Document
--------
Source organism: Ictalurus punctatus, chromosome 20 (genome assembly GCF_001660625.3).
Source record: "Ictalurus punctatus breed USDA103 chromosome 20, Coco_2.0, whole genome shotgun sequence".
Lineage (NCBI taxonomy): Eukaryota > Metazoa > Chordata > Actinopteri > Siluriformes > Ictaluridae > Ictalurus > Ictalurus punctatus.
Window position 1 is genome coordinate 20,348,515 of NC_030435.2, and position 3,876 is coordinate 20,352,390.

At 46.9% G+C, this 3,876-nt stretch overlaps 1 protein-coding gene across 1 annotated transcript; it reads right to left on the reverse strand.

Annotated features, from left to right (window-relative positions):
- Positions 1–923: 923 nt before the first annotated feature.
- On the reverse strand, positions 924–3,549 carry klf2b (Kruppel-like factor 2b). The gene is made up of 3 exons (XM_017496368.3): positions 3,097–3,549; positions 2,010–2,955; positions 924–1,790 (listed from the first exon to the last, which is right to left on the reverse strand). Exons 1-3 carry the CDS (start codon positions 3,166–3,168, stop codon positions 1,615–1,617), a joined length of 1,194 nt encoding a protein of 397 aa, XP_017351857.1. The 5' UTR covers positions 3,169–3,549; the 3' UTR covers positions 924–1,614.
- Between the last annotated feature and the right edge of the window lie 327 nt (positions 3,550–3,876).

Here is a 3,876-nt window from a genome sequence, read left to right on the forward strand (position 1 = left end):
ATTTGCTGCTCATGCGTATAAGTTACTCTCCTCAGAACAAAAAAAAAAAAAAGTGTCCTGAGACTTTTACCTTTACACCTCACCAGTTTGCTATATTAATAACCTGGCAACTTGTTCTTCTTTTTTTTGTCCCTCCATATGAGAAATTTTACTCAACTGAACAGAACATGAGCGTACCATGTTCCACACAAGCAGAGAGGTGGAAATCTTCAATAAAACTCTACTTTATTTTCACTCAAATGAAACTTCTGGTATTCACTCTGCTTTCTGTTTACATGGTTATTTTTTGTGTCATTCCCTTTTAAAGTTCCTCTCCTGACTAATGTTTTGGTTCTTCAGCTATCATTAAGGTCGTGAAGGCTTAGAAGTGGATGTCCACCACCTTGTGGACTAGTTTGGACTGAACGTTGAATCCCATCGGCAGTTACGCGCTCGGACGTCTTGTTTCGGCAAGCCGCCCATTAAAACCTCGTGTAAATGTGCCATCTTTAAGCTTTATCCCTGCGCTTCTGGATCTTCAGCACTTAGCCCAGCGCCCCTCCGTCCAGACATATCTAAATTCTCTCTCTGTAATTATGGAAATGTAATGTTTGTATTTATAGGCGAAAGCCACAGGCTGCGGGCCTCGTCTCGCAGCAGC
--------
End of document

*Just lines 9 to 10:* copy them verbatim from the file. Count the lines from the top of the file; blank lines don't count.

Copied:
- Between the last annotated feature and the right edge of the window lie 327 nt (positions 3,550–3,876).

Here is a 3,876-nt window from a genome sequence, read left to right on the forward strand (position 1 = left end):